Is there a song in your world that is incredibly polarizing? It feels like we all have those in our lives where you know people who love it…and you know people who hate it. For example, when I was in college, I listened to the music channels included in our video subscription (hot tip: you can listen to music on TDS TV+) and ZZ Top was frequently played on the classic rock channel. I didn’t mind it, but my roommate would get so agitated listening to their music, he’d mute it or shut the tv off. Weird, for sure—but some songs or groups have that ability. Today’s featured act and lead single definitely have a similar polarizing feel. Let’s dive in!
Back in the late ‘60s, three guys were playing in various bands. David Crosby played guitar for the Byrds, Stephen Stills played several instruments for Buffalo Springfield, and Graham Nash sang for The Hollies. Somewhat by happenstance, all three were either removed from their respective acts, or the bands themselves disintegrated. One way or another, they all met up and bonded over music and similar interests. In July of 1968 at a dinner party (either at Joni Mitchell or Cass Elliott’s house—recounts vary), they got together and performed a song for the first time. The vocals all harmonized and the three realized they had a very strong chemistry. Nash later said in an interview, “Whatever sound Crosby, Stills, and Nash has was born in thirty seconds. That’s how long it took us to harmonize.” In 1969 they began hustling as a trio to get a record deal, and Atlantic Records quickly came to their rescue.
Sometimes we jump around in an group’s catalog here on STT blog—but not today. We’re listening to their debut album, simply titled Crosby, Stills & Nash which hit shelves in May of 1969. Sales and overall interest started pretty slowly. It took until August before the album started to make any real noise. The first single was released, and the album hit No. 28 on the Billboard 200. It was the second single though, “Suite: Judy Blue Eyes” that truly put the band on the map and got them back up to top 20 status again. Now, if you’re not familiar, it’s a seven plus minute anthem that spans several styles and even a couple languages. It is easily one of the most polarizing tracks I can think of in music history. Some people adore singing along with the “do-do-do do-do’s” and some instantly change the station if they hear it on a road trip. I happen to fall in the former category, so listening to this album today has been a treat.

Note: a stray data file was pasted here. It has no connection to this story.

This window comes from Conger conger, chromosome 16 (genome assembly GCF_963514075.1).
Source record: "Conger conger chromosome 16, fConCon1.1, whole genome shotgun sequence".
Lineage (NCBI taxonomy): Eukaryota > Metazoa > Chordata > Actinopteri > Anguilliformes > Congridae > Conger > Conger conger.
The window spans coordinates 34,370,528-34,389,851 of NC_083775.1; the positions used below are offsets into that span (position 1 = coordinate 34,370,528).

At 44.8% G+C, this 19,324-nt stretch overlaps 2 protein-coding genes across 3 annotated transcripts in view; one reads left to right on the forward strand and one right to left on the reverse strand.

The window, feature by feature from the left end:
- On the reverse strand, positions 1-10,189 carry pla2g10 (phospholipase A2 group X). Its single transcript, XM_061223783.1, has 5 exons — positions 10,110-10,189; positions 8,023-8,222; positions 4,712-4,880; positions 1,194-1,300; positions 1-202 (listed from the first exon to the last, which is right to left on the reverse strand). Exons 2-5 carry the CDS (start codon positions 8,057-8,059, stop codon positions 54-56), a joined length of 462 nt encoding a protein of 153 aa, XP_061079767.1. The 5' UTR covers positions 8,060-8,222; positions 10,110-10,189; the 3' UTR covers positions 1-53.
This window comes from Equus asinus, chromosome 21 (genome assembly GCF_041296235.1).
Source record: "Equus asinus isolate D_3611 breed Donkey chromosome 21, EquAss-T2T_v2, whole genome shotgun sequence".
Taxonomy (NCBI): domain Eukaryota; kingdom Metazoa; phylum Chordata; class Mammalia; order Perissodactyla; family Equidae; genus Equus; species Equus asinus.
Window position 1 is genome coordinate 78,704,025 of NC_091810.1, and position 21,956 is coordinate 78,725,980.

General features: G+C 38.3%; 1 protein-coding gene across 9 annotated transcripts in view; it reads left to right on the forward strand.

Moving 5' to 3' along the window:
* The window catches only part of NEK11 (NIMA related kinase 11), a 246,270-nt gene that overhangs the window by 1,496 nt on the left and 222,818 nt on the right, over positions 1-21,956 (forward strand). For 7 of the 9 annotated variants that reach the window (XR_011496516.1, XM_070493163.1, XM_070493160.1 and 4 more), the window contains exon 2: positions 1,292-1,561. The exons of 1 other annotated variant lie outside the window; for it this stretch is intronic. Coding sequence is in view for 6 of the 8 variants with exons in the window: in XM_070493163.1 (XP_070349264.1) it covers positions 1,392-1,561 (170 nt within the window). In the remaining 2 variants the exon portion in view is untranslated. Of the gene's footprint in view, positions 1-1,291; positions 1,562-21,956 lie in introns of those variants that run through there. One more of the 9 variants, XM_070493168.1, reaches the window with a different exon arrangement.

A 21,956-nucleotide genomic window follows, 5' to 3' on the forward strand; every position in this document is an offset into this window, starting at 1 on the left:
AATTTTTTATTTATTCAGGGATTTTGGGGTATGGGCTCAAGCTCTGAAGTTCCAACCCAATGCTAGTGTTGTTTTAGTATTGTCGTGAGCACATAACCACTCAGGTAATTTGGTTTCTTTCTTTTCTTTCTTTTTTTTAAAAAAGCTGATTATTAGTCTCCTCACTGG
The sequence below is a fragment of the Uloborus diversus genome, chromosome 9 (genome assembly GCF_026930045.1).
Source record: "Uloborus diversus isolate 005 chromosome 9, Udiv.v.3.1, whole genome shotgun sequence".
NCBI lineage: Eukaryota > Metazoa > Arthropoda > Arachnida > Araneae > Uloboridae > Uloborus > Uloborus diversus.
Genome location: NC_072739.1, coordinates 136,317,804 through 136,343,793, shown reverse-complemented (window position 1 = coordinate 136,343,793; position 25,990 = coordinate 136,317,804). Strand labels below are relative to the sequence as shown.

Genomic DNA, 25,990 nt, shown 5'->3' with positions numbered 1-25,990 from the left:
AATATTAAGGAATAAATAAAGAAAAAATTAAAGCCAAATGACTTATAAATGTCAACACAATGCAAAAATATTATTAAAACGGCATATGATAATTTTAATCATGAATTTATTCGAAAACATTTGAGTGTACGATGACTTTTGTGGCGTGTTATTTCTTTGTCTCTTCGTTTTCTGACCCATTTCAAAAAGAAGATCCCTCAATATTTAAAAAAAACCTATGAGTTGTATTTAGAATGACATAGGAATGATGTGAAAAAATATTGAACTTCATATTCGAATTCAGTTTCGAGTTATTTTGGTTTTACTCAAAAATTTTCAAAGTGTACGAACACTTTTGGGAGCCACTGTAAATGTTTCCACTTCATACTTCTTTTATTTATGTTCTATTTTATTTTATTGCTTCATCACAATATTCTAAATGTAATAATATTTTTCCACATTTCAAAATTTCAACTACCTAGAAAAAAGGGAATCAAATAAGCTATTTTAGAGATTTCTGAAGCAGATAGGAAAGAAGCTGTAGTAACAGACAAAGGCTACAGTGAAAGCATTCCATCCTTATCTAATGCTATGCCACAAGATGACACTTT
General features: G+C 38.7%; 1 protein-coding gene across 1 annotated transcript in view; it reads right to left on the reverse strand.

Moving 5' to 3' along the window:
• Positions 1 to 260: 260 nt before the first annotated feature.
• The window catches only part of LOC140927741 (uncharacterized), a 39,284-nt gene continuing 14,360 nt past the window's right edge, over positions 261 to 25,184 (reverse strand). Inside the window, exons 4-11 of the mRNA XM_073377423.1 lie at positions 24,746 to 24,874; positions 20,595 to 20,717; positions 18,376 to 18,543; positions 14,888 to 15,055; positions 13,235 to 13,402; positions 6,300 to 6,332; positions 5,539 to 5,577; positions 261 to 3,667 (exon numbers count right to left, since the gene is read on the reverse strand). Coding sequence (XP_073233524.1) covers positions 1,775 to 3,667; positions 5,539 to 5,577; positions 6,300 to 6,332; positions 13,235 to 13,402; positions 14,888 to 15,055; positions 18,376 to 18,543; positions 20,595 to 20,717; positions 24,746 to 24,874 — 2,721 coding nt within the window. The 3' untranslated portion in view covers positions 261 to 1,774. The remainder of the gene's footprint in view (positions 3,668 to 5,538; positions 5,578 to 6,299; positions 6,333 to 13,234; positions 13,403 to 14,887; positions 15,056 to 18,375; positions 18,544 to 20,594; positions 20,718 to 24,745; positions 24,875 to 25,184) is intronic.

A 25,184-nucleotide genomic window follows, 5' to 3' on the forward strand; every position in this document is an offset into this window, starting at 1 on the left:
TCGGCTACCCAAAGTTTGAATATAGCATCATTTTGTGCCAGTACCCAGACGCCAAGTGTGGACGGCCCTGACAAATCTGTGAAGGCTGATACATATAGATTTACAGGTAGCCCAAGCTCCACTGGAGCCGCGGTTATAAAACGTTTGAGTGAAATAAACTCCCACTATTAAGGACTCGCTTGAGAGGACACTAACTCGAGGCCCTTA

Beyond that single, it had to have been a pretty good album because it’s sold about sixteen million copies worldwide to date. When it first was released, Rolling Stone noted it was, “an eminently playable record” and “especially satisfying work”. The New York Times was a bit harsher, suggesting it was “too perfect” and that because it was so polished it didn’t resonate as a rock’n’roll album. That criticism isn’t particularly valid in my opinion since, in retrospect, this album doesn’t count as rock—it was folk music, or maybe soft rock if you wanted a broader label. Nothing about what Crosby, Stills & Nash was doing was meant to compete with Hendrix or Zeppelin. This was music to put on and then listen to with your feet kicked up, or sing along to in the car. They had a message, but you didn’t even need to get into that part of it to enjoy the music. These three guys could play and sing as one, and that made them unique and fun.
The trio (eventually foursome, when Neil Young came on board) stopped making music in the ‘70s, but started up again, and called it quits for good in around 2015. David Crosby and Neil Young in particular simply could not coexist, and that ended the reign. None of them ever fully rule out getting back together, but I’ll believe it when I see it. Until then, transport back to the late ‘60s with this one today. Comment with your stance on the song!
Top 3 Tracks:
- Suite: Judy Blue Eyes
- Long Time Gone
- Everybody’s Talkin’